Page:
As per usual, I’ve had a bloody awful time trying to narrow down my list of personal favourite games of 2015. How do you compare Way of the Samurai 4 to Pillars of Eternity? Does it matter if I pick multiple games that kinda do the same thing, or should I try to spice things up a bit? Should I make special note of a few games that didn’t really get the attention they probably deserved? I mean, these are my picks, and there are certainly a few games that really need a lot more highlighting than they actually got.
I have no answer to any of that. Instead, I rattled off a big long list of the games that I really liked from the past 12 months, and squeezed that list until a few particularly special ones popped out of the top.
Yeah, okay, the 10/10 game is a really obvious choice.
The thing is, I still don’t feel comfortable talking about Undertale. As noted in my review, it’s the sort of game which is vastly improved by knowing as little as possible about it.
I could give details about the ways it messes with your expectations, makes you feel bad about every other RPG you’ve ever played, creates characters that I like so much I pretty much consider them friends, and toys with the usual mechanics of games and RPGs in heart-rending and harrowing ways (while still being witty, funny, and having some of the finest music to have touched my ears this year)… but I shouldn’t. Because you might still play it, and dammit, you should experience it as blind as possible.
On the other hand: it’s possibly the only game I’ve ever played in which I’ve tried to date a skeleton, debated as to whether or not anime is real, fought my battles by dodging attacks and showing mercy, and then followed all that heartwarming delight with a genuinely horrific playthrough that actually caused me some emotional damage (Peter refuses to do this, which is probably the sane choice, but he’s missing out on a lot). It marries very real characters, a quirky and knowing sense of humour, and actual emotions in a way that’s pretty much unmatched.
Undertale isn’t a lengthy game, insofar as you can pretty much get through it in maybe six hours, but it is a very broad one. You can use a cellphone to call up the various characters you’ve befriended, and they’ll have different comments for practically every screen of the game. And that’s not even mentioning the fact that multiple playthroughs are basically essential to really get into the meat of some of the game’s deeper mysteries, or that there are loads of secrets squirrelled away in the most unlikely of places. The game’s demo shows a really good indication of this, particularly if you pay attention to the way the help file changes…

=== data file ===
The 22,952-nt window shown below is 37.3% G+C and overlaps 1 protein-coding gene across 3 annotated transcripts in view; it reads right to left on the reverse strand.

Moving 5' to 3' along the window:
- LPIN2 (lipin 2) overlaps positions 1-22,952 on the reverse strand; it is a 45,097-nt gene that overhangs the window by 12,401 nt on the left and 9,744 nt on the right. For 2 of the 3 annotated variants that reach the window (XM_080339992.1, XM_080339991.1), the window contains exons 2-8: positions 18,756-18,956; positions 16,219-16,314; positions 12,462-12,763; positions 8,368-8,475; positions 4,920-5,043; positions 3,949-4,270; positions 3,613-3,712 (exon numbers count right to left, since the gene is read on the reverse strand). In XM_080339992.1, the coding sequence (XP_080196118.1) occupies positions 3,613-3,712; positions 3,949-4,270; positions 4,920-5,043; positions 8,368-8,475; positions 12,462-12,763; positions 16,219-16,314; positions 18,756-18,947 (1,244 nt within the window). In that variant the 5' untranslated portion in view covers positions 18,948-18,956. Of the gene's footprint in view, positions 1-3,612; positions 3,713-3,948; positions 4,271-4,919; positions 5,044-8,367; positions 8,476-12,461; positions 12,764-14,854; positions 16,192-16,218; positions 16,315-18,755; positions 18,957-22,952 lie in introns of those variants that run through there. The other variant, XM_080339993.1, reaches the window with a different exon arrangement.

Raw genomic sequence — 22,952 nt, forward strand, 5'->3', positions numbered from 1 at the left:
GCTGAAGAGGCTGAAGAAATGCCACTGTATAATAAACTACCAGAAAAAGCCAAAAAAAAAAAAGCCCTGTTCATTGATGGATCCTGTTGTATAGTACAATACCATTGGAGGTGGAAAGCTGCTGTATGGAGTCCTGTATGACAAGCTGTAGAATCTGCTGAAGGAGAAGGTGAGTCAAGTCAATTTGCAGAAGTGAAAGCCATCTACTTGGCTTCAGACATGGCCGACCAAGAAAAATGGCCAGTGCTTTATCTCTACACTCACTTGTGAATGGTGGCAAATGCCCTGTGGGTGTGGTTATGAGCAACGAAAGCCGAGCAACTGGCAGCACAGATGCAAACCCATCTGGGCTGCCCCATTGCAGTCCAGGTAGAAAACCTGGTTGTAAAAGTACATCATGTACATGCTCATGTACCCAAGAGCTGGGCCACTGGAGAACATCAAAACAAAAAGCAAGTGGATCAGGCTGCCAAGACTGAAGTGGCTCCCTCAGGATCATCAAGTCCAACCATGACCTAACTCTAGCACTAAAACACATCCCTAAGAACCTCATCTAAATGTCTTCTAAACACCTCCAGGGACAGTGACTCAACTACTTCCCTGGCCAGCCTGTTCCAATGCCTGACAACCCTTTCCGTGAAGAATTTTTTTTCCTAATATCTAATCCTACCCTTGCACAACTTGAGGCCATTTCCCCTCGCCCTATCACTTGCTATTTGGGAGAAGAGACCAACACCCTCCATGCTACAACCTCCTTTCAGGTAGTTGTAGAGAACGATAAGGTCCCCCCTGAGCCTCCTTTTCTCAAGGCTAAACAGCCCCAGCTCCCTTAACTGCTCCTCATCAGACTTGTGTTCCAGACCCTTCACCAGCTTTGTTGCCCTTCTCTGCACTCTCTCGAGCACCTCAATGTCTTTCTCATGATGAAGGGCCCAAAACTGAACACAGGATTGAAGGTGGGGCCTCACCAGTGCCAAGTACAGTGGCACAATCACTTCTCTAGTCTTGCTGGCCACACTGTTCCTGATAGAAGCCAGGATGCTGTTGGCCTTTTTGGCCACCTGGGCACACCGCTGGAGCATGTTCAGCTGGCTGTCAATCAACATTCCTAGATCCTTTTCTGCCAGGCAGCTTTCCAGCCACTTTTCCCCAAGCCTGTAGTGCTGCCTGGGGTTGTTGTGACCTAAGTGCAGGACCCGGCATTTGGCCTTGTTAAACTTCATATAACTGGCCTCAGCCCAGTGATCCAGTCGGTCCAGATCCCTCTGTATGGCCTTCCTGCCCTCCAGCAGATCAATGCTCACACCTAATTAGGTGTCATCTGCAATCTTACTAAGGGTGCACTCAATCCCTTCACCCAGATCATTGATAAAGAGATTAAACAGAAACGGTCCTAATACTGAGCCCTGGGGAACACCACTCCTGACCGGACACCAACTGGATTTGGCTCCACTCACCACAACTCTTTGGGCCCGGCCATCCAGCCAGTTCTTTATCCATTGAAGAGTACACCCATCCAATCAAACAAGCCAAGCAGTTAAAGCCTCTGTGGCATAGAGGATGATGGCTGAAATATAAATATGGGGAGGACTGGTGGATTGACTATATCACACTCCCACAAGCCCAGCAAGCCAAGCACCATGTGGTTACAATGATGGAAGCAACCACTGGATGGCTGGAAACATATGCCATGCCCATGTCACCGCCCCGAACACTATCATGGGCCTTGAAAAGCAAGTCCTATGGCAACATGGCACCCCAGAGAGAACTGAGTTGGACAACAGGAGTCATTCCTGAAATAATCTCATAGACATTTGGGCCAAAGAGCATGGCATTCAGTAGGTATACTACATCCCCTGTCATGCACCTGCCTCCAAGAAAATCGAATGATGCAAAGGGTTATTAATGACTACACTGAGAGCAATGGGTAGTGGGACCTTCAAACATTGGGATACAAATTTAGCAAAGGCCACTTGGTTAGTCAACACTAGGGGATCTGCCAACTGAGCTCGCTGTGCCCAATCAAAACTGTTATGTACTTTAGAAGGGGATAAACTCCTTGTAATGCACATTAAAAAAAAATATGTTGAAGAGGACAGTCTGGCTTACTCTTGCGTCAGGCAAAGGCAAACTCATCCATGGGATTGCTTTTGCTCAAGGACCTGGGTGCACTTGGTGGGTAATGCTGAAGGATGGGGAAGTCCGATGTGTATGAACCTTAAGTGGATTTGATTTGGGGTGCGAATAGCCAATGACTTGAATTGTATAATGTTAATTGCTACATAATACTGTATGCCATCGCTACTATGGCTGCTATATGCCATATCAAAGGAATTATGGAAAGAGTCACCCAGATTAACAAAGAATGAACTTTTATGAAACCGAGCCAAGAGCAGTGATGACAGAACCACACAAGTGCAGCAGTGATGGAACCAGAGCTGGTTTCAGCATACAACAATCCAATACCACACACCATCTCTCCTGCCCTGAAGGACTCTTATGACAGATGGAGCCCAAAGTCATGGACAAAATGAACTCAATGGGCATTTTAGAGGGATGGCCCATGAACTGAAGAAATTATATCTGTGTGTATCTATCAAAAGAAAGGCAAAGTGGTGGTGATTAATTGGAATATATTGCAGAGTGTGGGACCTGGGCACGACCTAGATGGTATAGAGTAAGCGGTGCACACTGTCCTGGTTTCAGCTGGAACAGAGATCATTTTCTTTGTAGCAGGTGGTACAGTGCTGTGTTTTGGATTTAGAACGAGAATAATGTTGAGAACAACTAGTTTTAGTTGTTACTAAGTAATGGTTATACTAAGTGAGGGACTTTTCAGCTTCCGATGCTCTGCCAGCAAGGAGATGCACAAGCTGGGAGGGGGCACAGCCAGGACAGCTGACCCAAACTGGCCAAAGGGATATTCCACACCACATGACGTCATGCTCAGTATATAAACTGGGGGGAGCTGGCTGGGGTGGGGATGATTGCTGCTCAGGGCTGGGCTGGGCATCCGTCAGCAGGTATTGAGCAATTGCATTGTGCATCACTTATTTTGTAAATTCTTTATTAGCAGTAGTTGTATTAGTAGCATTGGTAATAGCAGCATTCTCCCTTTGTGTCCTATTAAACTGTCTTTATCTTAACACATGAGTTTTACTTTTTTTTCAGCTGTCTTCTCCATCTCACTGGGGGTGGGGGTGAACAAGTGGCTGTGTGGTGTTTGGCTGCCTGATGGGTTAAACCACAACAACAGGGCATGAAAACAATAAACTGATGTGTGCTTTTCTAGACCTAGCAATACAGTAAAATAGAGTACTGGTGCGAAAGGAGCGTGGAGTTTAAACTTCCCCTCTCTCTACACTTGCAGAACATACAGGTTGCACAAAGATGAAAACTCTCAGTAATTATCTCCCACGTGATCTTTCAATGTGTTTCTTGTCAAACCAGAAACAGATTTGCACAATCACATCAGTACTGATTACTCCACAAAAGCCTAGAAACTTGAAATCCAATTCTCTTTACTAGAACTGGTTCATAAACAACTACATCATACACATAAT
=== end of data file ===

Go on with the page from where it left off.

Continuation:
The best way I can say it is this: I hate it when people ask me “What’s your favourite game” because I play so many that I simply don’t have one. I do have a vague list of a dozen or so perennial favourites that I can reel off, though, and after finishing Undertale, it immediately made its way into that list. This isn’t just one of my favourite games of the year; it’s also one of my favourite games that I’ve ever played.
Not quite 20,000 words, Peter. Sorry.
Way of the Samurai 4
I spent awhile mulling over whether or not to include Way of the Samurai 4, because I don’t know if it really matches up with some of the competition… and then I remembered that I spent dozens of hours with this before it came to the PC, dozens of hours with it after it came to the PC, and that I was shoehorning mentions of the Way of the Samurai series into reviews, podcasts, and articles years ago. So yeah, I don’t think I can exclude this.
Way of the Samurai 4 is ostensibly a game about being a wandering samurai in the mid-1800s, who’s just arrived in a fictional port town that’s on the brink of civil war. There’s a British embassy, a xenophobic nationalist group, a police force desperately trying to keep the peace, and a cartoonishly evil representative of the Shogunate – and you can work for any, all, or none of them.
Way of the Samurai 4 is actually a game about doing whatever the hell you like, and it’s one of the best examples of player agency I can think of. The game is divided up into little slices of time, and resting or proceeding with a mission for one of the factions moves you into the next slice. Who you work for and when, and what decisions you make, impacts the course of the game and the ending you’ll receive. Help one of the factions achieve dominance, shoot for the golden ending, or just work for the highest bidder. It’s up to you.
Or you can open up a dojo and recruit an entire army of maids by smacking them about with the blunt end of your sword until they agree to call you master. Or you can indulge in some “night-crawling”, where you have to sneak around a house to meet a girl and take her to a hotel, by flipping open beds until you find the one she’s in. Or you can get tortured by three sadistic sisters via mini-games. Or you can go fishing. Or you can complete side-quests. Or you can track down rare weapons and fighting styles. Or you can heckle the Chief Minister when he turns up. Or you spend 15 minutes messing around with the outfits and discovering that, yes, you can make it so that your hat starts levitating two feet above your head whenever you draw your sword. It never, ever takes itself seriously.